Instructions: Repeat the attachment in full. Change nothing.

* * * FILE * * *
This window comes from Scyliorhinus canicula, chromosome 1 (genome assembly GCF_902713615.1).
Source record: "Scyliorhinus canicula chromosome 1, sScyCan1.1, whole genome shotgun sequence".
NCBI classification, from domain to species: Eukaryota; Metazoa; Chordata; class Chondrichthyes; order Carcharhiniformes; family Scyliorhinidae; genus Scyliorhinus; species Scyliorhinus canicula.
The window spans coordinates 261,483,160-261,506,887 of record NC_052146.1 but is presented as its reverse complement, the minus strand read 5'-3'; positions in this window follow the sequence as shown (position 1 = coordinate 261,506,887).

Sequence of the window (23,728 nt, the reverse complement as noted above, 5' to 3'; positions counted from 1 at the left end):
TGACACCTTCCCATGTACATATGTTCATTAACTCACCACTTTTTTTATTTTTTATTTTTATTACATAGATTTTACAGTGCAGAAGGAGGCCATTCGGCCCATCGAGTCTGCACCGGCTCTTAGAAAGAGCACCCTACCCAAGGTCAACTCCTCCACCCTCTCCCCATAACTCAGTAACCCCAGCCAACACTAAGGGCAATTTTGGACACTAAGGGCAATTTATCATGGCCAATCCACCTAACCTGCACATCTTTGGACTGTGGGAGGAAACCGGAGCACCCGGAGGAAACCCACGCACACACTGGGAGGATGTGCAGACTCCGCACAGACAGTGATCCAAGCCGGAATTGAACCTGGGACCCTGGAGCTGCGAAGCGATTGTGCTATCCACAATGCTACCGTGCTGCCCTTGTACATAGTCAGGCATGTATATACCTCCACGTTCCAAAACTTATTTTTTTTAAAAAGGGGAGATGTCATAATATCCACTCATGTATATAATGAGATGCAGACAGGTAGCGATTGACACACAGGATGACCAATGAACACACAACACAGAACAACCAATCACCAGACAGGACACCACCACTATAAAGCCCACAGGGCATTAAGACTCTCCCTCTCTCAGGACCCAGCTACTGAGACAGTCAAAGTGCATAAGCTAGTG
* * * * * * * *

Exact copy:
This window comes from Scyliorhinus canicula, chromosome 1 (genome assembly GCF_902713615.1).
Source record: "Scyliorhinus canicula chromosome 1, sScyCan1.1, whole genome shotgun sequence".
NCBI classification, from domain to species: Eukaryota; Metazoa; Chordata; class Chondrichthyes; order Carcharhiniformes; family Scyliorhinidae; genus Scyliorhinus; species Scyliorhinus canicula.
The window spans coordinates 261,483,160-261,506,887 of record NC_052146.1 but is presented as its reverse complement, the minus strand read 5'-3'; positions in this window follow the sequence as shown (position 1 = coordinate 261,506,887).

Sequence of the window (23,728 nt, the reverse complement as noted above, 5' to 3'; positions counted from 1 at the left end):
TGACACCTTCCCATGTACATATGTTCATTAACTCACCACTTTTTTTATTTTTTATTTTTATTACATAGATTTTACAGTGCAGAAGGAGGCCATTCGGCCCATCGAGTCTGCACCGGCTCTTAGAAAGAGCACCCTACCCAAGGTCAACTCCTCCACCCTCTCCCCATAACTCAGTAACCCCAGCCAACACTAAGGGCAATTTTGGACACTAAGGGCAATTTATCATGGCCAATCCACCTAACCTGCACATCTTTGGACTGTGGGAGGAAACCGGAGCACCCGGAGGAAACCCACGCACACACTGGGAGGATGTGCAGACTCCGCACAGACAGTGATCCAAGCCGGAATTGAACCTGGGACCCTGGAGCTGCGAAGCGATTGTGCTATCCACAATGCTACCGTGCTGCCCTTGTACATAGTCAGGCATGTATATACCTCCACGTTCCAAAACTTATTTTTTTTAAAAAGGGGAGATGTCATAATATCCACTCATGTATATAATGAGATGCAGACAGGTAGCGATTGACACACAGGATGACCAATGAACACACAACACAGAACAACCAATCACCAGACAGGACACCACCACTATAAAGCCCACAGGGCATTAAGACTCTCCCTCTCTCAGGACCCAGCTACTGAGACAGTCAAAGTGCATAAGCTAGTG